Advertisers Try To Get Some Face Time

New facial-recognition marketing efforts are cropping up. What might make for a good plot twist in a Sci-fi novel is actually detailed in The Wall Street Journal.

Dunkin’ Donuts is among the first marketers in the U.S. to begin testing the technologies, at two locations in Buffalo, N.Y. People ordering a coffee in the morning can see ads at the cash register promoting the chain’s hash browns or breakfast sandwiches. At the pick-up counter, customers see ads prompting them to return for a coffee break in the afternoon and try an oven-toasted pizza.
In a separate test, Procter & Gamble is placing radio-frequency identification tags on products at a Metro Extra retail store in Germany so that when a customer pulls the product off the shelf, a digital screen at eye level changes its message. When a consumer picks out a shampoo for a particular type of hair, for instance, the screen recommends the most appropriate conditioner or other hair products, says John Paulson, president of G2 Interactive, a digital-marketing arm of WPP Group’s G2 Network.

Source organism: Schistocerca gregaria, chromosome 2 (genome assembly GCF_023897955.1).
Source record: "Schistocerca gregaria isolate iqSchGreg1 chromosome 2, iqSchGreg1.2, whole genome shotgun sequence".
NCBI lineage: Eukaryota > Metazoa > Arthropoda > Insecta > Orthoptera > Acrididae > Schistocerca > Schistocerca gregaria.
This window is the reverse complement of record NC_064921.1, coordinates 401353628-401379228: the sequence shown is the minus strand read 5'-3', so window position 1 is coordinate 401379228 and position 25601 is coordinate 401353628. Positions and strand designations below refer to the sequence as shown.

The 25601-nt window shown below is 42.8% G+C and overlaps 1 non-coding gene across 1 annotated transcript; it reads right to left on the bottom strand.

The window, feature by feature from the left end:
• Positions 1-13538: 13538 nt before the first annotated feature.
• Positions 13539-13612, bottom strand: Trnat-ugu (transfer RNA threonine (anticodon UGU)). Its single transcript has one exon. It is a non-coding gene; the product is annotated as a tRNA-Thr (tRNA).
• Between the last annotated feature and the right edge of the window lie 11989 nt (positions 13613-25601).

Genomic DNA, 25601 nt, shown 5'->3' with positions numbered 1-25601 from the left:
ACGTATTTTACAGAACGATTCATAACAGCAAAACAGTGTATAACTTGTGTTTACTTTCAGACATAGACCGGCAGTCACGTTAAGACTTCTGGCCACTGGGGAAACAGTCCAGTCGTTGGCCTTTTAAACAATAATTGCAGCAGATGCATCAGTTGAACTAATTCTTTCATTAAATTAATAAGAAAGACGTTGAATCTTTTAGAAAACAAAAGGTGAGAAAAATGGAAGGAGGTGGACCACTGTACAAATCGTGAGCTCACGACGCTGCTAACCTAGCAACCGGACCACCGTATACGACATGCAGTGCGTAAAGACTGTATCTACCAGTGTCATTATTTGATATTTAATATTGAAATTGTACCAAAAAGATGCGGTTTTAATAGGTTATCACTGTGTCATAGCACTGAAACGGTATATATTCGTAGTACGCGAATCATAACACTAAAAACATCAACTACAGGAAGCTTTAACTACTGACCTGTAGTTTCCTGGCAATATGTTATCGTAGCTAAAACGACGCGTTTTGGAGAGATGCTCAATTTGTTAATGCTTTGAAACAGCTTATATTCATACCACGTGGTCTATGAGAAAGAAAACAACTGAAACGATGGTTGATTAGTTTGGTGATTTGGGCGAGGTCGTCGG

It would be even creepier if they told me I needed acne medicine or that based on my facial features I was too ugly to need any condoms.

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About Dan Goldgeier

Blogging on AdPulp since 2005, Dan Goldgeier is a Seattle-based freelance copywriter with experience at advertising agencies across the U.S. He is a graduate of the Creative Circus ad school, and currently teaches at Seattle's School of Visual Concepts. In addition, he is a regular columnist for TalentZoo.com. Dan published the best of his TalentZoo.com columns in a book entitled View From The Cheap Seats: A Broader Look at Advertising, Marketing, Branding, Global Politics, Office Politics, Sexual Politics, and Getting Drunk During a Job Interview. Look for it on Amazon in paperback and e-book editions.

  • http://adpulp.com David Burn

    I find this paragraph from the WSJ article a bit disturbing:

    The company powering the screens for Dunkin’, YCD Multimedia, is in the midst of deploying facial-recognition technologies that can classify people into certain demographic groups by identifying their approximate age and their sex.

    Here’s an idea. How about employing a courteous person to ask shoppers if there’s anything they’d like?